Bourbon and Oil and Supply and Demand

 

Bourbon and Oil; Supply and Demand

10 Revolutionary Stocks

Alibaba (BABA)

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Classical economics teaches that in a true free market, supply of any product or service will meet demand at a price of equilibrium.

Trouble is, there are few perfect free markets.

Running through a bunch of products in my head-bananas, milk, cars, gasoline, televisions, telephone service, iPhones, even socks-I concluded that in every case, there are regulations (often both federal and state) that constrain the buyer and seller. Sometimes these constraints are for the purpose of consumer protection (all the safety devices on cars) and sometimes they're for producer protection (price supports on milk), but the bottom line is that there are precious few perfect free markets.

Nevertheless, market forces do have a profound effect, as illustrated recently by the bourbon and oil markets-both of which have been in the news for opposite reasons.

There's not enough bourbon, but there's plenty of oil.

The bourbon imbalance came about because bourbon "suddenly" became popular. Chief factors behind this popularity are a growing global demand for American products, a growing demand for craft products, growing demand for cocktails and growing demand for luxury products.

As a result, demand for bourbon has been booming, with exports more than doubling over the past decade.

Trouble is, it takes at least two years to make a bottle that can earn the label of "Bourbon Whiskey" or "Tennessee Whiskey," a designation that's restricted by U.S. law. And it takes eight to 10 years (and more) to make a bottle of good bourbon.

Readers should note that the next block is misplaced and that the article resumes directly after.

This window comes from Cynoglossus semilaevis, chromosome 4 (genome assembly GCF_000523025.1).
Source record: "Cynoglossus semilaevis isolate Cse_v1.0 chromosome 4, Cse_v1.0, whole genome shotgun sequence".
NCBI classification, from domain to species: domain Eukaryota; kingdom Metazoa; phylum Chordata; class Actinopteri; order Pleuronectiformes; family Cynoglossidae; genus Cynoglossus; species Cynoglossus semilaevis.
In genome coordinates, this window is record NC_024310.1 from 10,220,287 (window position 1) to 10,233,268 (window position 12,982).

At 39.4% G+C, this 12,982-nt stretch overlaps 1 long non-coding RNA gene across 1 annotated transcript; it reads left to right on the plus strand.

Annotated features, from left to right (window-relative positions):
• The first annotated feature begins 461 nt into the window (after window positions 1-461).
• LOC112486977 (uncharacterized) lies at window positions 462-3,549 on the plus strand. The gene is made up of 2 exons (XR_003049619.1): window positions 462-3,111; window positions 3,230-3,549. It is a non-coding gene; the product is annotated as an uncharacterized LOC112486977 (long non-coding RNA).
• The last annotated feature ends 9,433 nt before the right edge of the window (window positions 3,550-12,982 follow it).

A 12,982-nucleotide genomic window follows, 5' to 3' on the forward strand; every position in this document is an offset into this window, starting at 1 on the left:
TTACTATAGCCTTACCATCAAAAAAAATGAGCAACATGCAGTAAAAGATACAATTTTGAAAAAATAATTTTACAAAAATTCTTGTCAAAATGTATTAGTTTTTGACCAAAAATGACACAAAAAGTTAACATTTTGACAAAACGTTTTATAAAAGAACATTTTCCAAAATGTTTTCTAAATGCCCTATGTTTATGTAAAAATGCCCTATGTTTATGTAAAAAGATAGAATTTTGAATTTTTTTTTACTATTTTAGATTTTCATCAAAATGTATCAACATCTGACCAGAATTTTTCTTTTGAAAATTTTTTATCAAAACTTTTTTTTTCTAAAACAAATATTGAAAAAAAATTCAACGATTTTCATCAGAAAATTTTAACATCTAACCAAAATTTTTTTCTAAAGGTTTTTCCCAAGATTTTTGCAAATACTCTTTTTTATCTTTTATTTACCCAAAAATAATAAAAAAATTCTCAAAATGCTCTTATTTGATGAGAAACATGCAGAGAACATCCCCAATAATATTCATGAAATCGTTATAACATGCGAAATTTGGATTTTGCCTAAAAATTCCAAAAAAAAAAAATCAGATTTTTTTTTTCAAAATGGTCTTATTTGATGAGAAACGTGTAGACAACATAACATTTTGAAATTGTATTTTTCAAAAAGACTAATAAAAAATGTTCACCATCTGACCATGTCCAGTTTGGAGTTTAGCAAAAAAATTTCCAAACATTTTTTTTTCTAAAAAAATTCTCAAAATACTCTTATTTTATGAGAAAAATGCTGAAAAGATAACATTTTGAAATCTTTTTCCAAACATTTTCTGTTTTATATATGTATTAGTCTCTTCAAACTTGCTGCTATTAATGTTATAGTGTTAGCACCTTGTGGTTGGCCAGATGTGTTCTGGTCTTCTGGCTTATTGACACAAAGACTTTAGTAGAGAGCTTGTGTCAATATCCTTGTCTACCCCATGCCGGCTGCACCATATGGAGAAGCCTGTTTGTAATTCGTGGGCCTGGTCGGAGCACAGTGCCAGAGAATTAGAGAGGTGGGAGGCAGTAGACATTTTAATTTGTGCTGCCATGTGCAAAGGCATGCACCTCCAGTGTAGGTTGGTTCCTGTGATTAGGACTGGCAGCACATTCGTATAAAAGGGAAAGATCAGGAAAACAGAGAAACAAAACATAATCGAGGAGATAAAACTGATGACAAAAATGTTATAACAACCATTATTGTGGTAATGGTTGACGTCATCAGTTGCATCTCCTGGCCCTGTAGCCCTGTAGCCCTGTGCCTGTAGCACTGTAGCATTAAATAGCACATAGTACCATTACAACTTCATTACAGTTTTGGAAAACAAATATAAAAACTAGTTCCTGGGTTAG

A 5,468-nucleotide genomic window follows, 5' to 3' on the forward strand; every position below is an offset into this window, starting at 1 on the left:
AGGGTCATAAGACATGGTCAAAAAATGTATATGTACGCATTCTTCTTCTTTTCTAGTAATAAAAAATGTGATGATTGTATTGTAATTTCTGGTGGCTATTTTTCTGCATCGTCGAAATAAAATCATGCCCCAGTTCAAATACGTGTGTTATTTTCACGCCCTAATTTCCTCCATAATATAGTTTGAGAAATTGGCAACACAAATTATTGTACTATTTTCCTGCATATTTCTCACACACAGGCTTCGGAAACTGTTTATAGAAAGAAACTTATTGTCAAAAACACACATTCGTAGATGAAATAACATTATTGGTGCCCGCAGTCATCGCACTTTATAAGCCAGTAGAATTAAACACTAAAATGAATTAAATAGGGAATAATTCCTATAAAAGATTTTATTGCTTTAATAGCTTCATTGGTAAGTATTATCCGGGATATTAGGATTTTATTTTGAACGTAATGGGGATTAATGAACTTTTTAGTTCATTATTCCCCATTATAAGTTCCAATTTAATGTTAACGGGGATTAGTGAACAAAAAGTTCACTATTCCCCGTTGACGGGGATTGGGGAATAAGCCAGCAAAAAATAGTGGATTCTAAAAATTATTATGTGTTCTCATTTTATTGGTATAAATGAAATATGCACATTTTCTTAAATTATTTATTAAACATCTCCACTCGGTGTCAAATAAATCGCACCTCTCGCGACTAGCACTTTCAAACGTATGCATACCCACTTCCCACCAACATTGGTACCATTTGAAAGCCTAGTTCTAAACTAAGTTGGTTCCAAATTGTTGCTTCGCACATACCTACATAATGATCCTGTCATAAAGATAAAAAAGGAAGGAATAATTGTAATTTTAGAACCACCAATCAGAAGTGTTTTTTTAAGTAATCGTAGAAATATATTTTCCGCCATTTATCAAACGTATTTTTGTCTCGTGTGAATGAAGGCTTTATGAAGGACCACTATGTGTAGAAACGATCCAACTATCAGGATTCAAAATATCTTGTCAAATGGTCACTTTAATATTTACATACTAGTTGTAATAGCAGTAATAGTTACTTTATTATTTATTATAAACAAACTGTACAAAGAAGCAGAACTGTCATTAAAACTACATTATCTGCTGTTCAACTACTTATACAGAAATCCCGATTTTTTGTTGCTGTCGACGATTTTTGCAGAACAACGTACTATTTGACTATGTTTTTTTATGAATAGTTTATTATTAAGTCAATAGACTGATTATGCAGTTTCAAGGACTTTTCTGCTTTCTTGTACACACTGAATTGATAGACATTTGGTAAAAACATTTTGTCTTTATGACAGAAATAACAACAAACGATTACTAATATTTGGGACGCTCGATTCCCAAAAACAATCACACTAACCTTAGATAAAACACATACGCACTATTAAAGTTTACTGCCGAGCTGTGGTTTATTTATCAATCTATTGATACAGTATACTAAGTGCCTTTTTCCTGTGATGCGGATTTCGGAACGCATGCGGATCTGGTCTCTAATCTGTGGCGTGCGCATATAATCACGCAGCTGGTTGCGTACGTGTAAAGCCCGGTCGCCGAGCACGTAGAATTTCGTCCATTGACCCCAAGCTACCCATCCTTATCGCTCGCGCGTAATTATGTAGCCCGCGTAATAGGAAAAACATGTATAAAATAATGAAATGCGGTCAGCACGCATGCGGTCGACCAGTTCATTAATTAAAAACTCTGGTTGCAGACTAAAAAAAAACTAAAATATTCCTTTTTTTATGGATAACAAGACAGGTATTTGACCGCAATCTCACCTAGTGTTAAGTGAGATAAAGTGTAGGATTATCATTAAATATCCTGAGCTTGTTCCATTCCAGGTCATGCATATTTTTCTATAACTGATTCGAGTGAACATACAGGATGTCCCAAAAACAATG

And no one saw this surge of demand coming!

So now, with shortages a fact of life for most of the major brands, people are hoarding bourbon!

A Wall Street Journal story on December 8, in fact, interviewed "collectors" stockpiling bottles and cited men (they were all men) with collections of 500, 700, even 4,000 bottles!

Some manufacturers have tried reducing alcohol content to "stretch" the product further, a move that was not well received by the public.

And most manufacturers have been ramping up production; bourbon output is now the highest it's been since 1970.

But the simple fact is there's a shortage, and prices are climbing.

Now, where this trend leads I have no idea, but I do have a couple of rules of thumb about trends.

One, they tend to go further and last longer than most people expect.

Two, they tend to peak (end) when the number of people jumping on the trend reaches its zenith.

In the stock market, stocks peak when the last, and least well-informed person buys. And in the bourbon world, this uptrend will end when the last and least well-informed person buys a bottle of bourbon for the first time, simply because everyone else is doing it.

Having said that, if you want to explore investing in the bourbon market further, feel free to start your own stockpile.

Alternatively, you could look into investing in the few publicly traded companies in the industry. Trouble is, they're all huge conglomerates.

Gruppo Campari, which trades on the Milan, Italy stock exchange, makes Wild Turkey Bourbon and Russell's Reserve Whiskey (and many other non-bourbon alcoholic beverages).

Diageo, headquartered in the United Kingdom, makes Bulleit and IW Harper bourbons (and many more non-bourbon alcoholic beverages).